For example, the Z80 CPU executes the instruction at address 0x0000 first after a reset, which is very simple; the 65025 CPU stores the so-called reset vector in memory at 0xFFFC and 0xFFFD. These two bytes store the memory address of the actual instruction in a little-endian way. If the value of 0xFFFC is 0x00 and 0xFFFD is B0, the 6502 CPU will load and execute the corresponding instruction from 0xB000. This design has two advantages. Firstly, it allows flexibility in controlling the CPU’s execution of instructions, as the engineer can write different addresses to the reset vector according to different conditions, thus controlling the CPU’s behaviour; secondly, it does not occupy the low address space starting at 0x0000. The Z80 solution is relatively simple, but the disadvantage is that the low address space can only be used by ROM.

The CPU has a special register called the instruction pointer, which holds the address of the next instruction to be executed by the CPU. For every instruction executed by the CPU, the IP register is incremented by one. If a JMP instruction is encountered, the CPU writes the target address of the JMP into the IP register and then starts executing the instruction in the memory to which the IP refers. CPU instructions are also called opcodes, which are a specific string of 0s and 1s. For example, on an x86 CPU, 0x90 means NOP, which the CPU encounters and does nothing, then executes the next instruction.

Wherever the CPU loads instructions from, the system must first execute the instructions in ROM. After the computer has booted up, it needs to do some basic checks and initialisation, and these instructions are stored in the BIOS on the motherboard. The BIOS system is the first thing that runs when the computer is powered up.

Once the BIOS has finished executing, the BIOS will decide what further instructions to execute. Typically, the BIOS will find a disk on the system and load a specific sector into memory, and then start executing the instructions inside. This part of the instruction is also commonly called a boot loader, formerly known in the open source world as GRUB. At this point, the BIOS surrenders control of the system. The boot loader loads the corresponding system memory according to the configuration and hands over the CPU to the operating system.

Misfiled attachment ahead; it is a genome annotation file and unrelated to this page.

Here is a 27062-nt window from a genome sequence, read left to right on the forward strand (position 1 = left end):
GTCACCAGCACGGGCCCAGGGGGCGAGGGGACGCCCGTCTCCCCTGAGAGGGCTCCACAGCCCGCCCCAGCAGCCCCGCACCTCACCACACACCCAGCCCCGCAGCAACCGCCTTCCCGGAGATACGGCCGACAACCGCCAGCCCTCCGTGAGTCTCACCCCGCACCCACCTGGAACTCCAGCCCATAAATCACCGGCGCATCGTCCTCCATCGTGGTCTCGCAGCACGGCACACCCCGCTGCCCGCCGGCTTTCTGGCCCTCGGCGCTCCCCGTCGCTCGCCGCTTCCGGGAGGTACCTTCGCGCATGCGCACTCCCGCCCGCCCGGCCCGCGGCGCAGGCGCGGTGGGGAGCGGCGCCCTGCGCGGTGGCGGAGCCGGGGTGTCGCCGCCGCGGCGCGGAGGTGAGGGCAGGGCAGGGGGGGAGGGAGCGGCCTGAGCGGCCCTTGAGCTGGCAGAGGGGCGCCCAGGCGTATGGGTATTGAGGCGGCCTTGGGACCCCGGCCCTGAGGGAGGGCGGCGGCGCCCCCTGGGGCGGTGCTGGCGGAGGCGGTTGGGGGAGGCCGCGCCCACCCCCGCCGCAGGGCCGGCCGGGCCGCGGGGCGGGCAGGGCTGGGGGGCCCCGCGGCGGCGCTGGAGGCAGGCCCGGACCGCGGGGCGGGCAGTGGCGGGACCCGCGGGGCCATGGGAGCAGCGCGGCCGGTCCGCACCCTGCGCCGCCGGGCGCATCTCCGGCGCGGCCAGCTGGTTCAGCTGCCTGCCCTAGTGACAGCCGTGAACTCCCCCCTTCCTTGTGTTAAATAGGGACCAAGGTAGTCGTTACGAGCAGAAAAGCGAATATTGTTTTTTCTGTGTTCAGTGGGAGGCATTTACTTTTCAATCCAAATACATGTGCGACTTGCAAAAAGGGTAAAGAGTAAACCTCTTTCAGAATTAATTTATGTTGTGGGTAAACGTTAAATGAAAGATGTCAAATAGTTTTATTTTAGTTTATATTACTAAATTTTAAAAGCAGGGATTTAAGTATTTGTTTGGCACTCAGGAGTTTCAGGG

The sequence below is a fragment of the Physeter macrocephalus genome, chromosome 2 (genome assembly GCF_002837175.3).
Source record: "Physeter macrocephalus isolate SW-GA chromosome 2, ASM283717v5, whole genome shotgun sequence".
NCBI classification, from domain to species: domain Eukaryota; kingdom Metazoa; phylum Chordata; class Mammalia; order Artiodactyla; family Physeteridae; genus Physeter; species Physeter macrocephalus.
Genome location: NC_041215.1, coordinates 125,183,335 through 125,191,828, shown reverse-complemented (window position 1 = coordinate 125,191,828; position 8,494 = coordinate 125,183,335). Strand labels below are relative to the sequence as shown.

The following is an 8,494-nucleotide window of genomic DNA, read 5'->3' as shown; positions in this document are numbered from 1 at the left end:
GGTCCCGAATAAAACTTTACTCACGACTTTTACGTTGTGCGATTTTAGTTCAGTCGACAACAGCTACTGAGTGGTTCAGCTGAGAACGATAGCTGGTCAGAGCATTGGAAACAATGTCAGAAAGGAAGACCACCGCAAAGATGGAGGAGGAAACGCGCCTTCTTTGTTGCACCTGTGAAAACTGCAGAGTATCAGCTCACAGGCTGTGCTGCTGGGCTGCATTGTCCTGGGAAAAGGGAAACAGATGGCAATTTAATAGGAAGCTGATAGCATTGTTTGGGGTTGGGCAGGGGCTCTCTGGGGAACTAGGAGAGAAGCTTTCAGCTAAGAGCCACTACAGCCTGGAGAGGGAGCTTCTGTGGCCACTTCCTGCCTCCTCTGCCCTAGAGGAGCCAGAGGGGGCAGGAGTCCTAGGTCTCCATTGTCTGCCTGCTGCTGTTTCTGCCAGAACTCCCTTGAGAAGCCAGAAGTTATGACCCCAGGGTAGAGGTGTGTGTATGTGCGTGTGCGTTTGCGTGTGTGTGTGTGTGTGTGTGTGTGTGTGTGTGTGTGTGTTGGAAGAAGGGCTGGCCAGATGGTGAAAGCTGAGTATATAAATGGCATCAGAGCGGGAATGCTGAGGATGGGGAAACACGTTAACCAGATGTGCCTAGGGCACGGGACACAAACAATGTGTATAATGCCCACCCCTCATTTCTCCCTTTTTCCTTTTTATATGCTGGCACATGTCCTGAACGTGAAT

The computer has different memory areas or devices, but only one bus. how does the CPU specify the different devices when accessing memory? The easiest way is to use a conversion chip, such as a 3-8 converter.

We can use three address lines to select different chips. There are eight different combinations of three binary bits: 000, 001, 010, 011, 100, 101, 110, 111. we can convert these eight combinations into eight zero-one signals A0-A7 via the 3-8 converter and connect them to the select pins (CS) of each device, so that different devices can be selected using different addresses.

The schematic diagram of the 3-8 converter is as follows:

3-8 Converter schematic

Assuming a 16-bit bus, using 3 of these bits to select a device leaves 13 bits available for in-device addressing. This means that each device can support up to 8k of memory, which adds up to 64k of memory. Although this is not comparable to the several gigabytes or even tens of gigabytes of memory available today, this was a lot back then. The corresponding address space was as follows:

000: 0x0000 to 0x1FFF
001: 0x2000 to 0x3FFF
010: 0x4000 to 0x5FFF
011: 0x6000 to 0x7FFF
100: 0x8000 to 0x9FFF
101: 0xA000 to 0xBFFF
110: 0xC000 to 0xDFFF
111: 0xE000 to 0xFFFF

These are the main points of this article. In addition to Hackman’s article, I have also referred to the book “Coding: The Language Behind Computer Hardware and Software”. It is also a great book that you will not want to miss. It goes from coding to logic circuits to CPU principles in a step-by-step manner and is very well presented. I’ll be sharing my learning experience in due course, so stay tuned.